Expensive oil sludge becomes public relations headache for Chrysler, other automakers
By Mark Rechtin
Automotive News / April 18, 2005
Consumer complaints to Center for Auto Safety, a consumer group, about engine oil sludge since January 2004
MakeÂ - Complaints
Saab - 7
Dodge/Chrysler - 737
Toyota/Lexus - 209
VW/Audi - 42
Source: Center for Auto Safety
At-risk engines Saab, Toyota and VW have said that these engines are prone to sludge. The Center for Auto Safety contends the listed Chrysler engines are, too.
Automaker - U.S. engine population - Engines affected - Years built
Chrysler group 1 million - 2.7-liter V-6 - 1998-2002
Saab 132,000 - 2.0-liter - I-4, 2.3-liter I-4 - 1998-2003
Toyota 3.3 million - 2.2-liter I-4, 3.0-liter V-6 - 1997-2002
VW 426,000 - 1.8-liter I-4 - 1997-2004
Bob Meissner is furious. With barely 20,000 miles on his wife's 2002 Chrysler Sebring convertible, Meissner was told that the car's engine was caked with oil sludge. In short, it couldn't be driven.
His Chrysler dealer told him it would cost $6,100 to replace the engine. And, no, oil sludge wasn't covered under the warranty.
Meissner said that when he appealed to Chrysler group headquarters, he was told he was driving in extreme conditions and should have changed the oil nine times since purchase, not the three times his owner's manual suggested. Case closed.
"We have to get it fixed. We have 2Â½ years of $400-a-month payments on a car without an engine," said Meissner, a 49-year-old salesman from Westerville, Ohio. "I guess I have to wait for a class-action suit to get any sort of resolution. I'm telling everyone I know how badly Chrysler treated me."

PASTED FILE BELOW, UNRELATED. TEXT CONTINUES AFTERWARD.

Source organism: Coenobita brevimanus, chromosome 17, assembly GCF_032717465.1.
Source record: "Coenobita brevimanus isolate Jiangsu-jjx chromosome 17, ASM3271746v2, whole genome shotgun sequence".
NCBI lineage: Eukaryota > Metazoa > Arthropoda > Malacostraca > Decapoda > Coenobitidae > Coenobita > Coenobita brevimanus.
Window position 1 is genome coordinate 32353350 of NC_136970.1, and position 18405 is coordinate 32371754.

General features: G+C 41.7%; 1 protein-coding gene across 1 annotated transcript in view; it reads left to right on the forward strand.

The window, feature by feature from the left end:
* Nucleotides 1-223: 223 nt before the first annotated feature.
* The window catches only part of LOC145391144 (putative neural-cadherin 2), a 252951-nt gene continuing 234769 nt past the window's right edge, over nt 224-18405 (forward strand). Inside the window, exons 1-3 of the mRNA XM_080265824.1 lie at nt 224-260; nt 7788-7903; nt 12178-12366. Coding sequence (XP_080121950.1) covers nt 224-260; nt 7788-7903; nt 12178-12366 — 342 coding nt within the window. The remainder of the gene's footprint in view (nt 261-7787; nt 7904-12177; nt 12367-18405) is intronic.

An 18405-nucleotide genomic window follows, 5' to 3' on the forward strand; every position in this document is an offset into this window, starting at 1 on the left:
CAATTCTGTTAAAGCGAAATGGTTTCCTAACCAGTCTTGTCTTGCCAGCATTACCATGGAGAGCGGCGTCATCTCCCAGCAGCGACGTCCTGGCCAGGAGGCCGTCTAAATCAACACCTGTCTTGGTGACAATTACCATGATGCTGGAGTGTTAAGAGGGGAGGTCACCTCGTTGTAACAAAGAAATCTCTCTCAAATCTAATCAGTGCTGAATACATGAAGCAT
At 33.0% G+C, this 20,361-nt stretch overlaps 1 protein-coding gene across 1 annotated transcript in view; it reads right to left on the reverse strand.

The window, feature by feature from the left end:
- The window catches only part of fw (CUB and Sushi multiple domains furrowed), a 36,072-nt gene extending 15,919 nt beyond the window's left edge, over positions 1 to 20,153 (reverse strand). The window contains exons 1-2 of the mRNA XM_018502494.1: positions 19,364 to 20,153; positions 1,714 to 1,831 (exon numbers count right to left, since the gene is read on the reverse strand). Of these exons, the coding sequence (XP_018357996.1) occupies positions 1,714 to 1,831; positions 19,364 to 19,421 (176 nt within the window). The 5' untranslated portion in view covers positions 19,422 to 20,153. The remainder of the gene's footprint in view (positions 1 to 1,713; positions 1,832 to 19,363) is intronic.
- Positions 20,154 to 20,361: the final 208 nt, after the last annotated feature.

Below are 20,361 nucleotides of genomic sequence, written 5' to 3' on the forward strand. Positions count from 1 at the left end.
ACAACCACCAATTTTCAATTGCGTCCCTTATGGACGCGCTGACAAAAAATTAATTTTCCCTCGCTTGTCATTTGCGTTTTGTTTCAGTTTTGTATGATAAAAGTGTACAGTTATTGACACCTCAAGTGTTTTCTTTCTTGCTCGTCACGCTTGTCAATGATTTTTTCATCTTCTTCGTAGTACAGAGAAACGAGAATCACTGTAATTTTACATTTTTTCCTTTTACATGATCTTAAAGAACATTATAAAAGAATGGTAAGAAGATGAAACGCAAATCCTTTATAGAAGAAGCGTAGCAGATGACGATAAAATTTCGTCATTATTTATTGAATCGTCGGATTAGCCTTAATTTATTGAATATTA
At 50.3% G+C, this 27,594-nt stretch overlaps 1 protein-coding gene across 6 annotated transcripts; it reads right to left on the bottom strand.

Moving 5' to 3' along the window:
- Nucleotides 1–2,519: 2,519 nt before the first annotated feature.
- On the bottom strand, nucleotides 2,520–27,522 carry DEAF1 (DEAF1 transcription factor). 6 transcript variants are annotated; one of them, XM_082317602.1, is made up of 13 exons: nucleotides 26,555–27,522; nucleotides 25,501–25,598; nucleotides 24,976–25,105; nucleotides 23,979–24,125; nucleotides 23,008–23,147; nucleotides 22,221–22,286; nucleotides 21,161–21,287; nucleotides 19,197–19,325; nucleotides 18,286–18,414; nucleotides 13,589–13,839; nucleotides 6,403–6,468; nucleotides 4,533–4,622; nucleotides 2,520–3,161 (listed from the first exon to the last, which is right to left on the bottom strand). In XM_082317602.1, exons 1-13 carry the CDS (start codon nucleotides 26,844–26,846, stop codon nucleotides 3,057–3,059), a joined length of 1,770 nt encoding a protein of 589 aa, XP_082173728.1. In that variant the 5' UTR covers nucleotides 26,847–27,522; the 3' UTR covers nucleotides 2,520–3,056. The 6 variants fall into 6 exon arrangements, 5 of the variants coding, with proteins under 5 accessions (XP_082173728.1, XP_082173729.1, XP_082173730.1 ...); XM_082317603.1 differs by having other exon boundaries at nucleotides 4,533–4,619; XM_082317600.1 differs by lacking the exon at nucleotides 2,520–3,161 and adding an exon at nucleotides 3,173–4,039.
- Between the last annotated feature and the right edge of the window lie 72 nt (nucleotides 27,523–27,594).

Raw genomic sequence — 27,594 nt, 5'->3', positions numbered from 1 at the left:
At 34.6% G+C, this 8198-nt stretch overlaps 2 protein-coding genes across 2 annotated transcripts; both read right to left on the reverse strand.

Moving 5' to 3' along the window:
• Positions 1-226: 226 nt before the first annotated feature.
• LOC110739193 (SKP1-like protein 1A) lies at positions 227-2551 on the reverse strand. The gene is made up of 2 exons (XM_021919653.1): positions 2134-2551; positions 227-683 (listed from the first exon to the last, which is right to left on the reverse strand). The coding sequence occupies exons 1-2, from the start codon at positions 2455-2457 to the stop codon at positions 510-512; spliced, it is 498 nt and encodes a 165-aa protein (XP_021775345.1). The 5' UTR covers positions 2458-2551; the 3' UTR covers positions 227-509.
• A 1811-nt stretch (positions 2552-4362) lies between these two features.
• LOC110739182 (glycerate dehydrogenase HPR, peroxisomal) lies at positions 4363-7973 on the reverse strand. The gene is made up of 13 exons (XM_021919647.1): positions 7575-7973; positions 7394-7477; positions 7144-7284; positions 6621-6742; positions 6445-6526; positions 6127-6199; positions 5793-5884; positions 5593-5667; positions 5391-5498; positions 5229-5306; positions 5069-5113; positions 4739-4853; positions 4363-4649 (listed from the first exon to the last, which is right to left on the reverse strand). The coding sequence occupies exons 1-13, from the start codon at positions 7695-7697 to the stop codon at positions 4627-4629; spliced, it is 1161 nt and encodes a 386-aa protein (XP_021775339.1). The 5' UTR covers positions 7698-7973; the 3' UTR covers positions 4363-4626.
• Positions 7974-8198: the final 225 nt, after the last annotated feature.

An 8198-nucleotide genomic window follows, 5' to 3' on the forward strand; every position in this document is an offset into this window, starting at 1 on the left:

Sludge is turning into a customer-relations headache for some automakers. What had been a setback for Toyota Motor Sales U.S.A. Inc. a couple of years ago is creeping into the service drives of several other carmakers. The Chrysler group, Volkswagen of America and Saab Cars USA Inc. also are facing the sludge problem.
It's impossible to know how many sludge complaints have been made. Reporting is imprecise, and automakers in many cases aren't eager to provide details.
Some sludge sufferers complain both to automakers and government officials, so there are duplicate complaints. And some general engine complaints likely are related to sludge problems.
A good guess, based on interviews with automakers and government agencies, is 5,000 to 10,000. Sludge is gelled oil that fails to lubricate engine parts. It can lead to damage, often requiring a new engine.
The number of sludged engines will escalate as vehicles age, engineers and mechanics say.
It can cost as much as $12,000 to replace an engine, sometimes more than the car is worth. Automakers don't want to eat the cost unnecessarily. So they inspect claims very carefully, which often makes them look like Scrooge to owners.
Some auto companies blame customers who fail to change their oil frequently enough. The automakers say they are protecting themselves from customers who abuse their vehicles, frequently lessees and rental fleet owners.
But consumer advocates complain that automakers are not taking their share of the blame. If it were simply a matter of poor maintenance, all engines would be failing, not specific engine families from certain manufacturers. (See information box on next page.)
"Oil sludge is our No. 1 priority this year," said Clarence Ditlow, executive director of the Center for Auto Safety in Washington, D.C. "It's a big-ticket item with a high failure rate."